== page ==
In the midst of college application season, the University of California system has recently announced that it is considering cutting down out-of-state enrollment. Back in 2009, after the recession, the University of California began admitting more out-of-state students than ever before because those students pay triple the tuition of California residents. Despite the fact that UC schools are accommodating the additional amount of out-of-state students on campus by increasing the overall undergraduate population, many California residents have since complained that UC schools are not prioritizing California students, depriving them of admission to what could potentially be their top-choice university. Regardless of these complaints, the UC system should continue to admit out-of-state students as long as the schools do not admit a higher percentage of out-of-state students than California residents.
With nine undergraduate campuses, the UC system offers a wide variety of distinguished universities for students to choose from. Of those nine, six of the campuses are listed in the top 50 public schools in the nation on U.S. News and World Report. Because of the prestige surrounding the schools, especially UCLA and UC Berkeley, applications from both in-state and out-of-state students will only increase throughout the years. By reducing the amount of out-of-state students admitted to UC schools, the system is denying admission to students who might fulfill admissions requirements as well as — or even better than — in-state applicants.
In addition, in-state students already have a better chance of getting admitted to UC schools, as all public institutions prioritize state residents. Though out-of-state admission chances are increasing, these admission standards are steep in comparison to those of an in-state student. Because in-state students already receive an advantage in admissions for UC schools, they should not feel intimidated by out-of-state students who face slimmer chances of admission, despite overall better test scores or higher grade point averages.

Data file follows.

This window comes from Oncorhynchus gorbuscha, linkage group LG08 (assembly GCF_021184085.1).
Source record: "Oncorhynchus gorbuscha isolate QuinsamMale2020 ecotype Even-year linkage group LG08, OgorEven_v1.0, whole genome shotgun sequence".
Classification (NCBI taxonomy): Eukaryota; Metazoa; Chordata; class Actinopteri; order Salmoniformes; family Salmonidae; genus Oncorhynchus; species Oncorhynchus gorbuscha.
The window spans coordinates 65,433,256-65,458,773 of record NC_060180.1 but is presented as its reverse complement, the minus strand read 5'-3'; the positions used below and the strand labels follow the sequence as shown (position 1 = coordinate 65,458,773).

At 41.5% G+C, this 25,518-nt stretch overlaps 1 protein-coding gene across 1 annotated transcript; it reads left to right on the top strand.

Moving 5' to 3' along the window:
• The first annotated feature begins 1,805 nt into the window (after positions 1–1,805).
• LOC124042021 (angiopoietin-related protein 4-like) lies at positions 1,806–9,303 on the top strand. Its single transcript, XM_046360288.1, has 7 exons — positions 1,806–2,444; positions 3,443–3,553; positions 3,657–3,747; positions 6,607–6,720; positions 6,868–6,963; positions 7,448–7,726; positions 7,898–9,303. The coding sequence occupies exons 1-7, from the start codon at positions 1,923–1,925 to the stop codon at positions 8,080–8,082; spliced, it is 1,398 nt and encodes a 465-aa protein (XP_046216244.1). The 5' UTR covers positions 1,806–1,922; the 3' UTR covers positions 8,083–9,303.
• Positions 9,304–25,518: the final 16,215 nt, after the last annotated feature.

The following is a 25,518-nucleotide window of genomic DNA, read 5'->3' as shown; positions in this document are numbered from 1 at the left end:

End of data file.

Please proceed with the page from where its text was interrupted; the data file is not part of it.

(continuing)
Price-wise, out-of-state students, like international students, pay higher rates of tuition. Before the new admission standards in 2009, the average UC school admitted only 6 percent of out-of-state students. Now, the average has increased to 20 percent.
Sen. Jean Fuller (R-Bakersfield) has argued that the UC system must not forget that “the university’s job is to educate Californians first, the California taxpayers who pay for it.” Yet, when it comes to that education, diversity is a valuable factor — and out-of-state students provide that. If UC schools return to their old admission practices, then campuses will lose out on students who come from a broader range of cultures and various walks of life.
Many California residents want to attend UC schools not only for their prestige, but also for their lower tuition rates. At $12,192 for tuition, many in-state families believe attending a UC school is expected. Despite the economy’s comeback, UC schools have become dependent on the extra money they receive from out-of-state students to maintain class sizes and provide financial aid for California residents. If UC schools have to decrease admission to out-of-state students, however, the universities might have to increase the overall tuition for in-state students, detracting from one of the main perks of attending a UC school. In-state students rely on the low cost of tuition, especially families who do not qualify for financial aid or receive any form of scholarship. UC schools need to continue admitting out-of-state students in order for California residents to pay a fair, lower cost of tuition.
Though UC schools are admitting an unprecedented amount of out-of-state students, those students have become a necessity to the UC system. By reducing the amount of out-of-state students admitted to UC schools, the UC system, as well as each individual campus, will suffer. The universities’ financial stability and sense of diversity should be seen as something welcome, not something intimidating. As long as the admission rate for out-of-state students remains at roughly 20 percent, the UC system should not change its admission standards just to accommodate worried residents.